Hira connected with other entrepreneurs in Pakistan but did not wait until she had a full understanding of the marketplace before launching She`Kab. She already knew from her experience at Georgia Tech that the idea was viable and wanted to get it into the market as quickly as possible.

“One thing entrepreneurs need to understand is that there’s no right time to actually do something. It’s all about adaptive leadership,” Hira explained. “You prepare, you tweak, and the process keeps repeating itself.”

Hira learned the value of market research at Georgia Tech and used her time there to begin doing market research for She`Kab. She contacted friends in Pakistan to understand what the transportation system was like and where the pain points were. That lead to the decision to focus She`Kab on two cities: Islamabad and Rawalpindi.

Despite the fact that she had a solid business idea and a plan for making it happen, Hira said she still felt anxious about the prospect of failing. “I was that stupid girl who said no to a great many opportunities people could kill for,” she said. “That decision was very hard, and I knew that people had eyes on me.”

Hira’s market research lead to her initial customer base. She reached out to those contacts and asked them to sign up for the service and slowly grew the network from there. That organic growth continues today. The company has not spent a dollar on marketing in its first year of operation.

She`Kab currently has about 900 riders and provides 4,500-5,000 rides per month. Hira is very careful to maintain a high standard of quality because she knows that one bad ride could tarnish the business’s reputation.

Hira recently completed time at the Katapult Accelerator in Oslo, where the business idea has matured further. Hira was drawn to Katapult’s social entrepreneurship mission, which she called “business with purpose.”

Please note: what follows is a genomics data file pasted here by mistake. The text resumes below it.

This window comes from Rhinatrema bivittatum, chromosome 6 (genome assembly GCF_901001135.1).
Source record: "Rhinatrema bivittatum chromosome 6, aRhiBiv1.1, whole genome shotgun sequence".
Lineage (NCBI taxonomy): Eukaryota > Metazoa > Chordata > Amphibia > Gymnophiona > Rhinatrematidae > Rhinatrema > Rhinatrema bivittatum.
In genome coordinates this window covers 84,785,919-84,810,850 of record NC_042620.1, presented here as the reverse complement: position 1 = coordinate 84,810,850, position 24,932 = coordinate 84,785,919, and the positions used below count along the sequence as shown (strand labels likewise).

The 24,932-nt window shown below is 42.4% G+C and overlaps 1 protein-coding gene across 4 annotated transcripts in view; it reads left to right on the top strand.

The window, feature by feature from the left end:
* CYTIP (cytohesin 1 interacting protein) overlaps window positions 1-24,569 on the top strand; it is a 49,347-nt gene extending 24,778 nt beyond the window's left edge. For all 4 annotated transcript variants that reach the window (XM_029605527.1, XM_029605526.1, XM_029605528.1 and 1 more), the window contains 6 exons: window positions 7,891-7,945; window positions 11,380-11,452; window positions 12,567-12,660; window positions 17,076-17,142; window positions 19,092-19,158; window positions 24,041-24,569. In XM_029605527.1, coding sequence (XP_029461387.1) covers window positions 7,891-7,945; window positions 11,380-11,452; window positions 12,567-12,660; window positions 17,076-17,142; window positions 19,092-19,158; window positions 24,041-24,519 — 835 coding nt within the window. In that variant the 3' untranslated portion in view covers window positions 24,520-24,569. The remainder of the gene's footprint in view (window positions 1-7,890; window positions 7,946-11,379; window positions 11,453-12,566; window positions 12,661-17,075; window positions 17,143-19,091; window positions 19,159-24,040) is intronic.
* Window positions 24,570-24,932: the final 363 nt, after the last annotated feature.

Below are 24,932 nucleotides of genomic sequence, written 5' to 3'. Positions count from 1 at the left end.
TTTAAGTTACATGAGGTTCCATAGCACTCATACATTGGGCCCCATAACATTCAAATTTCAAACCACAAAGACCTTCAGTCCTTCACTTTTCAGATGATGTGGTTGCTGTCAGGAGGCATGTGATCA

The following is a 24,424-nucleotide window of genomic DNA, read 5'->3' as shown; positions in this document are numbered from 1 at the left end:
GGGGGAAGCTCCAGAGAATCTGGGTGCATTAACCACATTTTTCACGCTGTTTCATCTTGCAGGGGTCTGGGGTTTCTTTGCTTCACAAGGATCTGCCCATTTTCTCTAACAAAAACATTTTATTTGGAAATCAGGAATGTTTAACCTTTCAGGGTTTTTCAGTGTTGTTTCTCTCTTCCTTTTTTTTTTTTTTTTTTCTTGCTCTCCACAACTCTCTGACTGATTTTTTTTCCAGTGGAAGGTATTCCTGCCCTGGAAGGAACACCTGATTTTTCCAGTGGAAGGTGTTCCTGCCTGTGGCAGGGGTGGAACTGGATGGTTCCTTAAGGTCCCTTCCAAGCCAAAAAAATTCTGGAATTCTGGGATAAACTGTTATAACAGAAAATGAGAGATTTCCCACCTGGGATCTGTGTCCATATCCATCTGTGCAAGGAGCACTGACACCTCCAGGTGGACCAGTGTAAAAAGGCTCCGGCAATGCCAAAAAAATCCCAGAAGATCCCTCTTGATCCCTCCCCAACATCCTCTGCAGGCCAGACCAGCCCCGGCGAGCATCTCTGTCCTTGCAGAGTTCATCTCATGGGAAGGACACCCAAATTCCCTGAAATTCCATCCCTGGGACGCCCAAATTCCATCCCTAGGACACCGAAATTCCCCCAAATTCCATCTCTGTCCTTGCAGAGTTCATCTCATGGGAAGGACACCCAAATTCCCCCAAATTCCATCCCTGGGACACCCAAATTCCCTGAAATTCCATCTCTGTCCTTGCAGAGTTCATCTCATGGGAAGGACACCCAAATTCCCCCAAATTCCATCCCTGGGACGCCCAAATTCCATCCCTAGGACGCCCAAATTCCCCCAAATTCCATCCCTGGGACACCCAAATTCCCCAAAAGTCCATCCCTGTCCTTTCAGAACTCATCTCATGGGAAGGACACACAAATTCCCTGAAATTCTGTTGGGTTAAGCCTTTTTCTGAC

“There’s a huge need for this service, and we want to make sure we are ready to meet it,” Hira said.

Doing Good in the World

Hira considers herself fortunate to be part of a family that was able to support her and shield her from some of the hardships that women in Pakistan face. Rather than becoming complacent in her status, Hira instead used it to give back and encourages others to do the same.

She said there are millions of problems out there waiting to be solved, and each of us has unique skills to bring to the table in solving them.

“Listen and observe and go look for problems you’re passionate about,” she said. “Then understand how you can solve them and why you can solve them.”

Social Entrepreneurship Quotes from Hira Batool-Rizvi

“We hope to transform how women travel to work and back.” @hirabatoolrizvi @SheKabpk Share on X “I saw what platforms like Uber and Lyft were doing in all corners of the world.” @hirabatoolrizvi @SheKabpk Share on X “I thought it was time to give it a shot. If not now, then when?” @hirabatoolrizvi @SheKabpk Share on X “Understanding the entrepreneurial ecosystem was a huge challenge, but that’s what I did.” @hirabatoolrizvi @SheKabpk Share on X “There’s no right time to do something. It’s all about adaptive leadership.” @hirabatoolrizvi @SheKabpk Share on X “I realized it was very important to do market research before I could do anything.” @hirabatoolrizvi @SheKabpk Share on X “The first ten registration was the kick in the stomach that this might be something.” @hirabatoolrizvi @SheKabpk Share on X “There is good everywhere and take it from every place that you can get it.” @hirabatoolrizvi @SheKabpk Share on X “Look for problems that you are passionate about and figure out how you can solve them.” @hirabatoolrizvi @SheKabpk Share on X

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About the Author
Tony Loyd is a leadership development expert. He is a best-selling author, keynote speaker, and coach. He helps purpose-driven business leaders to thrive so that they can connect and contribute at a deeper level. Find out more at